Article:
Managed D-Bus 0.3
alp at atoker.com
Thu Dec 14 04:10:04 PST 2006
Managed D-Bus/dbus-sharp 0.3 is out, along with a simultaneous release
of dbus-sharp-glib 0.2. Based around a clean-room implementation of the
D-Bus protocol and specification version 0.11, dbus-sharp is a
full-featured .NET IPC library that is fully compatible with libdbus and
released under the MIT license.
0.2 (which was unannounced) brought complete support for reading and
writing big-endian messages.
It added to the provided "org.freedesktop.DBus" interface description:
string ListActivatableNames ();
These undocumented calls were also added with the caveat that they are
string ListQueuedOwners (string name);
uint GetConnectionUnixProcessID (string connection_name);
byte GetConnectionSELinuxSecurityContext (string connection_name);
The 0.3 release brings:
* Support for FreeBSD socket credentials
* Enhanced reporting of error conditions and exceptions
* Extensive message validation when DBUS_VERBOSE is set
* Complete support for object tree XML introspection
* Improved handling of threaded and asynchronous calls
* Correct handling of addresses including escaping/unescaping
* Support for the "tcp" transport method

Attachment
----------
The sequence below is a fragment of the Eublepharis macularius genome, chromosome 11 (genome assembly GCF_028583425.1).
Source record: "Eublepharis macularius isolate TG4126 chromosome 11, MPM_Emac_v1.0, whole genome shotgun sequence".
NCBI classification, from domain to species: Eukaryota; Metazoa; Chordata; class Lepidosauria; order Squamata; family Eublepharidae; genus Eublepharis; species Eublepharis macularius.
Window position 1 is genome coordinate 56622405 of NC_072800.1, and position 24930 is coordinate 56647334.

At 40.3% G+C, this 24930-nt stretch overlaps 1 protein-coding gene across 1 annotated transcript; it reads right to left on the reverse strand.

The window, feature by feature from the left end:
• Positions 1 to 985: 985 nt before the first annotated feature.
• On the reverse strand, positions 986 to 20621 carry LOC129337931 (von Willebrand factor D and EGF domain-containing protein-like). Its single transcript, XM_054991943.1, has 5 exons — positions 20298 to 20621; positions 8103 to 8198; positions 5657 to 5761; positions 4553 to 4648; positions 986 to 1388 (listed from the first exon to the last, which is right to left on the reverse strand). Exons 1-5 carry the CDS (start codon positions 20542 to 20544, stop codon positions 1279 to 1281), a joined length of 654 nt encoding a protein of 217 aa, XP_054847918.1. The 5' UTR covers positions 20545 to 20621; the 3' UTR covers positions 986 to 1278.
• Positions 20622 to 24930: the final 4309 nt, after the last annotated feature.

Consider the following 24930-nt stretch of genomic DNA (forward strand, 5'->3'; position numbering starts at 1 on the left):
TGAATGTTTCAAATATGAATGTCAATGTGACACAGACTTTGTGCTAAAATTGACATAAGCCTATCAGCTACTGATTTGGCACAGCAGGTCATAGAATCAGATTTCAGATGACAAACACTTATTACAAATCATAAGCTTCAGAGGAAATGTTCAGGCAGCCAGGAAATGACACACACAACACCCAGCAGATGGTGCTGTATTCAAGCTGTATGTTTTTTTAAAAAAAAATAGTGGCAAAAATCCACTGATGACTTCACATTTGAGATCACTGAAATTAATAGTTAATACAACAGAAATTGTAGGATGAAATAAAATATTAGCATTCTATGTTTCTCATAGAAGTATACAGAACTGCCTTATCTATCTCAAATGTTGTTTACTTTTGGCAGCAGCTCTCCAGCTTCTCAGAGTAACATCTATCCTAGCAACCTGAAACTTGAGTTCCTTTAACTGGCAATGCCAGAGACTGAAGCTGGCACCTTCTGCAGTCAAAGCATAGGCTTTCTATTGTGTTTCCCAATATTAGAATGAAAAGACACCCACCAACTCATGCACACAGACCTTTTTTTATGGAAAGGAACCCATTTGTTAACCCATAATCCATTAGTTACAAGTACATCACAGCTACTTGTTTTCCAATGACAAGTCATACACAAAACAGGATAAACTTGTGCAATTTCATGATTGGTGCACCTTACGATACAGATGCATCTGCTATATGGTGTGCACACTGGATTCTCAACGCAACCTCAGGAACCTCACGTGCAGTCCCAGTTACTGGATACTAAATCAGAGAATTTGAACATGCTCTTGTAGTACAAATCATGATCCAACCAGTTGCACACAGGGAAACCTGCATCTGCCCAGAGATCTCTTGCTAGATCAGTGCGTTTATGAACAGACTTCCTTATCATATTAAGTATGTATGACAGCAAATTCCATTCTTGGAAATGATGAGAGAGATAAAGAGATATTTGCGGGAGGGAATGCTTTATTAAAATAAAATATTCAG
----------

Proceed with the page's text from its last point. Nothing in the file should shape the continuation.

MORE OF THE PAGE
* Any type can now be passed by value, not just C# structs
* Fast paths for certain blittable data structures
* Several smaller correctness and performance fixes
There is one API-breaking change:
* The enum formerly named "NameReply" is now "RequestNameReply"
This change was essential to make the implementation match the naming
conventions set out in the specification.
There has been a lot of exciting work done outside of the core managed
D-Bus implementation in the time since 0.1 was released:
* Aaron Bockover gave a well-attended presentation on managed D-Bus at
GNOME Live! The amount of interest from the GNOME camp is very encouraging.
GNOME applications that have made releases bundling managed D-Bus
include Banshee, F-Spot and Tomboy as well as VMX Manager, dcsharp (a
file sharing program), LAT (LDAP Administration Tool) and Landell (VoIP
and IM client). What is interesting is that many of these programs go
beyond using managed D-Bus for their own interfaces, also using it to
consume D-Bus APIs provided by GNOME Power Manager, Network Manager,
Notifications and Helix.
Some applications (new and existing) are also now experimenting with
code that uses managed D-Bus in creative ways, such as exposing bus
names over UPnP and exploiting the "tcp" transport method to share
sticky notes. I look forward to talking about these in the next set of
Since managed D-Bus is written in purely managed code, the same build
can now be deployed across 32 and 64 bit platforms, and has been used on
Linux ARM (including the Nokia 770, Sharp Zaurus and Palm Tungsten T3),
x86, AMD64, FreeBSD, Mac OS X and Win32. Thanks to all the .NET hackers
who have made "compile once, run anywhere" a reality!
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